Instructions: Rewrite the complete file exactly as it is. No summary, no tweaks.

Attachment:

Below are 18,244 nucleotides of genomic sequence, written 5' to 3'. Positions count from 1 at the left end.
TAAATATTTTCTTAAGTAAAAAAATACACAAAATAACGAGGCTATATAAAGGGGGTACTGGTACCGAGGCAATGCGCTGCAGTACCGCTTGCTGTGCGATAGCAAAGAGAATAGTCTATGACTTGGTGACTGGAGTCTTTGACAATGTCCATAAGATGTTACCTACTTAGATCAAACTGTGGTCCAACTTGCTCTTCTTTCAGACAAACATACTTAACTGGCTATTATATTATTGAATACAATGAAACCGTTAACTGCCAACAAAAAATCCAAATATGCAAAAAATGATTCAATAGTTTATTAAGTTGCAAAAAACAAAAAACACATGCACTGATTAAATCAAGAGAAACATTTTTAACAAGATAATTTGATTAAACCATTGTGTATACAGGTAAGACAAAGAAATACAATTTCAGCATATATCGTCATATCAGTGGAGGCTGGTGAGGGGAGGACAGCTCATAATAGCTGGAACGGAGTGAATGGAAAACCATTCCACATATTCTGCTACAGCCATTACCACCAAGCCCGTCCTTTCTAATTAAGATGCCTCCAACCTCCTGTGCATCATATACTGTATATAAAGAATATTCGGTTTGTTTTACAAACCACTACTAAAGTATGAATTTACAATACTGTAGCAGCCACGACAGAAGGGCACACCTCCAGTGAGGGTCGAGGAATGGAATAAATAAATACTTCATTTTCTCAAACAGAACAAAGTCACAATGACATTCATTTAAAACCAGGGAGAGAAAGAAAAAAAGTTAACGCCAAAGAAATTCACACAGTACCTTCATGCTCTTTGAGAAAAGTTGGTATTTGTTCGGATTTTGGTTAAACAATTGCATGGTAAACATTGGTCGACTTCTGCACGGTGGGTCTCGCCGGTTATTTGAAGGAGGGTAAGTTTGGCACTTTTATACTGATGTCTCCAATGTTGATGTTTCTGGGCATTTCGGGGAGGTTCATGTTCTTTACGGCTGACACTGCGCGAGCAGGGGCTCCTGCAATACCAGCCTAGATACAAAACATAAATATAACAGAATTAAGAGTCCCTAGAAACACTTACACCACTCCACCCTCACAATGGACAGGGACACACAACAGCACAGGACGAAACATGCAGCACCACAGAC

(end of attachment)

Below are 18,244 nucleotides of genomic sequence, written 5' to 3'. Positions count from 1 at the left end.
TAAATATTTTCTTAAGTAAAAAAATACACAAAATAACGAGGCTATATAAAGGGGGTACTGGTACCGAGGCAATGCGCTGCAGTACCGCTTGCTGTGCGATAGCAAAGAGAATAGTCTATGACTTGGTGACTGGAGTCTTTGACAATGTCCATAAGATGTTACCTACTTAGATCAAACTGTGGTCCAACTTGCTCTTCTTTCAGACAAACATACTTAACTGGCTATTATATTATTGAATACAATGAAACCGTTAACTGCCAACAAAAAATCCAAATATGCAAAAAATGATTCAATAGTTTATTAAGTTGCAAAAAACAAAAAACACATGCACTGATTAAATCAAGAGAAACATTTTTAACAAGATAATTTGATTAAACCATTGTGTATACAGGTAAGACAAAGAAATACAATTTCAGCATATATCGTCATATCAGTGGAGGCTGGTGAGGGGAGGACAGCTCATAATAGCTGGAACGGAGTGAATGGAAAACCATTCCACATATTCTGCTACAGCCATTACCACCAAGCCCGTCCTTTCTAATTAAGATGCCTCCAACCTCCTGTGCATCATATACTGTATATAAAGAATATTCGGTTTGTTTTACAAACCACTACTAAAGTATGAATTTACAATACTGTAGCAGCCACGACAGAAGGGCACACCTCCAGTGAGGGTCGAGGAATGGAATAAATAAATACTTCATTTTCTCAAACAGAACAAAGTCACAATGACATTCATTTAAAACCAGGGAGAGAAAGAAAAAAAGTTAACGCCAAAGAAATTCACACAGTACCTTCATGCTCTTTGAGAAAAGTTGGTATTTGTTCGGATTTTGGTTAAACAATTGCATGGTAAACATTGGTCGACTTCTGCACGGTGGGTCTCGCCGGTTATTTGAAGGAGGGTAAGTTTGGCACTTTTATACTGATGTCTCCAATGTTGATGTTTCTGGGCATTTCGGGGAGGTTCATGTTCTTTACGGCTGACACTGCGCGAGCAGGGGCTCCTGCAATACCAGCCTAGATACAAAACATAAATATAACAGAATTAAGAGTCCCTAGAAACACTTACACCACTCCACCCTCACAATGGACAGGGACACACAACAGCACAGGACGAAACATGCAGCACCACAGAC